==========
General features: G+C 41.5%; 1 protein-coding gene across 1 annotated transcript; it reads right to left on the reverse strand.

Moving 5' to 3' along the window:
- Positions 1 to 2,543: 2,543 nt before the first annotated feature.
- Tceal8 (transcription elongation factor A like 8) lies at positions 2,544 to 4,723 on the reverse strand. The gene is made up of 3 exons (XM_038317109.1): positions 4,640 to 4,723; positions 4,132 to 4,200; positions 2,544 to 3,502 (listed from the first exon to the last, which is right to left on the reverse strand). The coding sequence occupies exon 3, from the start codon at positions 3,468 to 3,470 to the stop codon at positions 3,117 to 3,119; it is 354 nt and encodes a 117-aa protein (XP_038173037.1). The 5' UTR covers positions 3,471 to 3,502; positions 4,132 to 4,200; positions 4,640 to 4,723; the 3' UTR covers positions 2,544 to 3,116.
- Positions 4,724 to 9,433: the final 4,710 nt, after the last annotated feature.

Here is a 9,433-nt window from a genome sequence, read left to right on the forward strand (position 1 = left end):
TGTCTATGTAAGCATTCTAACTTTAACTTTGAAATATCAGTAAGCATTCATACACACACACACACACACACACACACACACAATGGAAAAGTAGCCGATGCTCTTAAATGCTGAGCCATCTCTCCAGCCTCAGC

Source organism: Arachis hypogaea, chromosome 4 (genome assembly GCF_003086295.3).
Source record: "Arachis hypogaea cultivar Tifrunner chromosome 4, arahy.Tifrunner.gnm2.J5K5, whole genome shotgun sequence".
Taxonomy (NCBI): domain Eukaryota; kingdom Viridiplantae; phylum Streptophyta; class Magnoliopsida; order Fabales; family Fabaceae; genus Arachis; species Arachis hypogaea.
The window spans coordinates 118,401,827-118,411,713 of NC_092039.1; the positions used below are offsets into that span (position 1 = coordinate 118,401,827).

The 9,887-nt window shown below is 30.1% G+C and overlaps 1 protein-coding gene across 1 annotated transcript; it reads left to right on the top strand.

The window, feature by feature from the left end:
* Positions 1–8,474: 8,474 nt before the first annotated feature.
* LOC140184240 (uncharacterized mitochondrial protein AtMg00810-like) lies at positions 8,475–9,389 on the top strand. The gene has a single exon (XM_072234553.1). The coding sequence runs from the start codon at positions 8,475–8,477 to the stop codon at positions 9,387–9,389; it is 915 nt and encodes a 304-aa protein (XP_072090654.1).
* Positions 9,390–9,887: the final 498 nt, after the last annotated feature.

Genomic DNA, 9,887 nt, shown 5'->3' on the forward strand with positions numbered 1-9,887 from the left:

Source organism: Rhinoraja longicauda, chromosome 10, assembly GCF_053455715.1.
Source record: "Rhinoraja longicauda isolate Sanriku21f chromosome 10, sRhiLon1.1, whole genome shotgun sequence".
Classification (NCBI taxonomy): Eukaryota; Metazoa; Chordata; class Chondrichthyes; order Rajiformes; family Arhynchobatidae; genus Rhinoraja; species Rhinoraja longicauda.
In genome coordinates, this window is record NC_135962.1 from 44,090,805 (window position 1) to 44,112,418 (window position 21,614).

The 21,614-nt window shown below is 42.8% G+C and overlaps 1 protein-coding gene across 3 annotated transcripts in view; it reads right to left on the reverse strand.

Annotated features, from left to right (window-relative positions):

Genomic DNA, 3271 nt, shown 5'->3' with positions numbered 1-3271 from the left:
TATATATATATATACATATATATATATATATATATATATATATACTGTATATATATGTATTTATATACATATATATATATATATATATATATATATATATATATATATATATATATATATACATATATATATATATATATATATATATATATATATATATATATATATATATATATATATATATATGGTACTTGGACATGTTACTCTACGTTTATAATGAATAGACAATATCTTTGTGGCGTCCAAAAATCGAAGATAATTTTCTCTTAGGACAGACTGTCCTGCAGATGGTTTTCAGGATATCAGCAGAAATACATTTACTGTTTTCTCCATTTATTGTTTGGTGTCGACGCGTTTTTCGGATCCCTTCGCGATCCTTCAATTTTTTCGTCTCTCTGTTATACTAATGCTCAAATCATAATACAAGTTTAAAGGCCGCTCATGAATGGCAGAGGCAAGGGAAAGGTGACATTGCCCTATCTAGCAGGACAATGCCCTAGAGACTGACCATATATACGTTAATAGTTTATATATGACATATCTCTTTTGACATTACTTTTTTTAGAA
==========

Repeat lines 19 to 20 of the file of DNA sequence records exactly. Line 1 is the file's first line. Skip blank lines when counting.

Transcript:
Source record: "Rhinoraja longicauda isolate Sanriku21f chromosome 10, sRhiLon1.1, whole genome shotgun sequence".
Classification (NCBI taxonomy): Eukaryota; Metazoa; Chordata; class Chondrichthyes; order Rajiformes; family Arhynchobatidae; genus Rhinoraja; species Rhinoraja longicauda.